Relearning The Lost Art of Rest

 

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In another life, I rushed. A lot. Hurried to the syncopated rhythm of my own heart beat. Well actually it wasn’t that poetic or rhythmic, it was sort of messy and chaotic. I once described the feeling of living a rushed and hurried life as an overwhelming feeling of being chased. I missed a lot in the frenzy. Failed to document, notice or capture much of the beauty that was then, as now, a part of this marvelous world.

Now as I learn the art of rest and live into a life where moments and periods of long carved out times of rest are a way of life, I love to sing the song of rest. Cheer folks on to simplify and to find ways to restore and rest in the everyday.

Poetry helps. It is healing. A balm. Living a life which is increasingly marked by simplicity serves as a fulcrum. Placing rest and regeneration as priorities is important. Vital to a rich and fuller way of enjoying what God has created.

Reading poetry brings me to a slow place of pondering. Of viewing life through a poet’s eyes. Writing in a compressed form such a poetry, helps me to economize my words. Tell a story in a way that perhaps shows more.Teases out more. Challenges me to make art that evokes a response of yes, I see it that way or yes, me too. Or even, wow, I missed that entirely.

My friend Shelly Miller has spent months studying, documenting, reading and learning about rest. And most importantly,  listening to a community of women as they lean  into the Sabbath and Sabbath rest. This community is called The Sabbath Society.

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I cannot give you the gift of rest per se, but I am giving away two copies of Rhythms of Rest written by my dear friend Shelly Miller. Shelly and I share a love of writing. We lived in the same smallish town for several years before Shelly and her husband H moved to London. Recently I heard her speak about the concept of Sabbath rest. I sat on the front row as she spoke in a Charleston church as part of her Rhythms of Rest book tour. Her message is life-giving and important. And her writing style is lovely.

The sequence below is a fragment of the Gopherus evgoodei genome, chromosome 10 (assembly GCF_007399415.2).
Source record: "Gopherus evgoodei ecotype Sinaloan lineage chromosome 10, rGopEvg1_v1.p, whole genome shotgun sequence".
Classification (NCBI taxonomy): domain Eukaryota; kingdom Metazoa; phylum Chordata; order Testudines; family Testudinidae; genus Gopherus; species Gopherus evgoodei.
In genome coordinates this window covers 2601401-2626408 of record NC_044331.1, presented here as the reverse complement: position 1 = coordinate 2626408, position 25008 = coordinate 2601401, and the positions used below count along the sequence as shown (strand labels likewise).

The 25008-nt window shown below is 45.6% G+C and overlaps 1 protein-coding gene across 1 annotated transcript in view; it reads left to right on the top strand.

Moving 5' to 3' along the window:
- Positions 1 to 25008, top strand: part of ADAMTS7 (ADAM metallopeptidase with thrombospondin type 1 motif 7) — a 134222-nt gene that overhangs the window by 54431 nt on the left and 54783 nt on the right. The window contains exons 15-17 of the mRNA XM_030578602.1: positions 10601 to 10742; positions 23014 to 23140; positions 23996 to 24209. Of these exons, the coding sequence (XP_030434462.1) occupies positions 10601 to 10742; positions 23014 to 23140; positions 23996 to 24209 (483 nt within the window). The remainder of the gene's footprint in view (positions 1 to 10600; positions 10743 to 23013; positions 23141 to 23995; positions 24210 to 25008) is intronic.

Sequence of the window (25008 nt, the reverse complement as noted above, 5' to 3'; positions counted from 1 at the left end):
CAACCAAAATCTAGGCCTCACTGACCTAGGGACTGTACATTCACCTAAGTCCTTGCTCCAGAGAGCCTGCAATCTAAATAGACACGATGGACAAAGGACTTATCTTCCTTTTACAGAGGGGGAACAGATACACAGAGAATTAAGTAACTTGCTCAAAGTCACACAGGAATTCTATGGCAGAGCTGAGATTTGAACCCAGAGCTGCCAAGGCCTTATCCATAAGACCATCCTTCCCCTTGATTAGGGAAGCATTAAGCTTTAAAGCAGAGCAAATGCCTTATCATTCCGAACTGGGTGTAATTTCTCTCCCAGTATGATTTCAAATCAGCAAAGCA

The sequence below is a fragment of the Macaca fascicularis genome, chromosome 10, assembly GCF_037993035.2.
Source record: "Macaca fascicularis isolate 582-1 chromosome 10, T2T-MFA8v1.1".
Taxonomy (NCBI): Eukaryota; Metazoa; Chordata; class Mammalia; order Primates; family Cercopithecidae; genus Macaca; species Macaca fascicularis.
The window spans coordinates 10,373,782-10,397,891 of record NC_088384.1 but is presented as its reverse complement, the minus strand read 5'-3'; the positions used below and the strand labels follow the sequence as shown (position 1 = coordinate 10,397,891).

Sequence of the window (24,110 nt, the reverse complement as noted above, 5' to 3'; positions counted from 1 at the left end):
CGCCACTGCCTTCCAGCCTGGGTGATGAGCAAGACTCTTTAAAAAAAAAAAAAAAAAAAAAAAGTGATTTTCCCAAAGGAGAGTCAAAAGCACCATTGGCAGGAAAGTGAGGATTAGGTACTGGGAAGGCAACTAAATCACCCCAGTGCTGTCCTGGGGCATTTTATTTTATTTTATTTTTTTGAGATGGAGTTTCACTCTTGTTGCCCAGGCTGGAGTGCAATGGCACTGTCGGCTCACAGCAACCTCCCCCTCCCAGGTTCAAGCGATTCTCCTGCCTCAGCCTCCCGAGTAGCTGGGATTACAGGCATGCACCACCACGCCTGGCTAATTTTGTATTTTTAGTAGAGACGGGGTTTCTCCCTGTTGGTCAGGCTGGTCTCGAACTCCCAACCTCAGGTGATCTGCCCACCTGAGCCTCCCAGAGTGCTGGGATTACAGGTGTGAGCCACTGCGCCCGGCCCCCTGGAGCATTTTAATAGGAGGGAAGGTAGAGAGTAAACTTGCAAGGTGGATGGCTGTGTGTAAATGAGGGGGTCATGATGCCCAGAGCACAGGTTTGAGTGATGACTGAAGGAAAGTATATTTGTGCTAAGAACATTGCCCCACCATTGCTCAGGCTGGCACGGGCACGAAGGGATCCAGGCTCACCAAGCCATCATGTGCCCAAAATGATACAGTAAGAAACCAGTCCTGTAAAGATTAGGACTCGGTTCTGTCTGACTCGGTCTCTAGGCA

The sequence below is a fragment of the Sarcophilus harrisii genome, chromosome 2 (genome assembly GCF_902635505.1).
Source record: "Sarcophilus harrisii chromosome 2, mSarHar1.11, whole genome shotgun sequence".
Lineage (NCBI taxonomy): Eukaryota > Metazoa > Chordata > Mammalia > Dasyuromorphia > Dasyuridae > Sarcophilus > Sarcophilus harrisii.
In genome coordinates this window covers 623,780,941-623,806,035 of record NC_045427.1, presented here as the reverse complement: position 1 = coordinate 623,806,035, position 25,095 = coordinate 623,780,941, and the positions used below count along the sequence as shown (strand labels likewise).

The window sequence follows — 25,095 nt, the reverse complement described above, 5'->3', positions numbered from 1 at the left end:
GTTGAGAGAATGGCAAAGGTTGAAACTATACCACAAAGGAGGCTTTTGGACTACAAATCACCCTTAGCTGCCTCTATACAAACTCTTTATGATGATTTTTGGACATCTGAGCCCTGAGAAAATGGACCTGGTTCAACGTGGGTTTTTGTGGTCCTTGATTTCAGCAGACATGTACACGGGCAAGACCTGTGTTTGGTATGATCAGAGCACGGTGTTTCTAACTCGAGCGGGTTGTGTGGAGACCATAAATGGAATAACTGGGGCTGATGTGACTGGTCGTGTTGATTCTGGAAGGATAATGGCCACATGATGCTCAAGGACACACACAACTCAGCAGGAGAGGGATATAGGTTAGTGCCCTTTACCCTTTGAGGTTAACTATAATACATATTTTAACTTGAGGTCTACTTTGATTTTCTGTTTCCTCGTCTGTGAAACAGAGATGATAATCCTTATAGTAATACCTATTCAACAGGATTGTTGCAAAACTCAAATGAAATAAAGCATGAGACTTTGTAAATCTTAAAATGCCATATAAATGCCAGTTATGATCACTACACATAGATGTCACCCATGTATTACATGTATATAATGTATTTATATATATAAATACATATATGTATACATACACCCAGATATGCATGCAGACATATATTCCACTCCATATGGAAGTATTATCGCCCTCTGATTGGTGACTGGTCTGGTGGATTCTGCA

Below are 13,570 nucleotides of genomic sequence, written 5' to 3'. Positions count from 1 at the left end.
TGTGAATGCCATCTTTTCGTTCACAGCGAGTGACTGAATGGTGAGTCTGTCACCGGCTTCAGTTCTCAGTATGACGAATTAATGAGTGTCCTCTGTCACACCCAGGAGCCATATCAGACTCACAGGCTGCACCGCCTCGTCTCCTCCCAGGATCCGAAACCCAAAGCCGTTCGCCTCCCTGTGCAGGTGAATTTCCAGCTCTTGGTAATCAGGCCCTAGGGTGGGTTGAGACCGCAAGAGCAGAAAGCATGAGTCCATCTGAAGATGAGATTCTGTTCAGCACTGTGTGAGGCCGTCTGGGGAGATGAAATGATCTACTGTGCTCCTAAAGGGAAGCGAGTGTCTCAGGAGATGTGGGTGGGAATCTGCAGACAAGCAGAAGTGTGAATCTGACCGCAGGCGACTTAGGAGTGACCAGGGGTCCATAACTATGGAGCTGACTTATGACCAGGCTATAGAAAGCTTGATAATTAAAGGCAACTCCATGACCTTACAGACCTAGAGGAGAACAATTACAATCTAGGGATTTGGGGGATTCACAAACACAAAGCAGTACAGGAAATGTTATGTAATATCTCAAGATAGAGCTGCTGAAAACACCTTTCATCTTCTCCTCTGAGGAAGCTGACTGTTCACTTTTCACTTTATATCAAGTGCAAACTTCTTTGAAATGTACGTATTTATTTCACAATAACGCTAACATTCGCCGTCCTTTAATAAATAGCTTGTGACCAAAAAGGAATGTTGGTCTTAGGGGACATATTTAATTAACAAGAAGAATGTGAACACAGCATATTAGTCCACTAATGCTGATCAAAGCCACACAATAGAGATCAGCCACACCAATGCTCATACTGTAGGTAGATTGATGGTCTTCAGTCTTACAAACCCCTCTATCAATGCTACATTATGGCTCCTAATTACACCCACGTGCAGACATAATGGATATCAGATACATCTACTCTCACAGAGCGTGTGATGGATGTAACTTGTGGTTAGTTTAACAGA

For a chance to win a copy of Shelly’s book (I am giving away two copies) simply choose one of the following ways to enter. (US and Canada folks only, please)

One – Follow me on Instagram, @graceappears.

or

Two – Sign up to receive my free newsletter A Quiet Place For Words

Both my newsletter and my Instagram feed are increasingly becoming favorite place to write, make art and document the extraordinary ordinary in my world.

Three – Simply leave a comment on my blog and indicate you’d like to be entered to win a copy of Rhythms of Rest. Good luck. I hope you win. Names will be drawn on Saturday, November 19th,

(Shelly’s book is available for purchase at Amazon and at Barnes and Noble if you’d like to purchase a copy to give as a gift and to keep for yourself. As inspiration to hold rest up as a life-giving priority).

Be sure to visit Shelly’s website, Shelly Miller Writer dot com and follow her on instagram, Shelly Miller Writer too.

 

 

 

 

 

 

 

The Lost Arts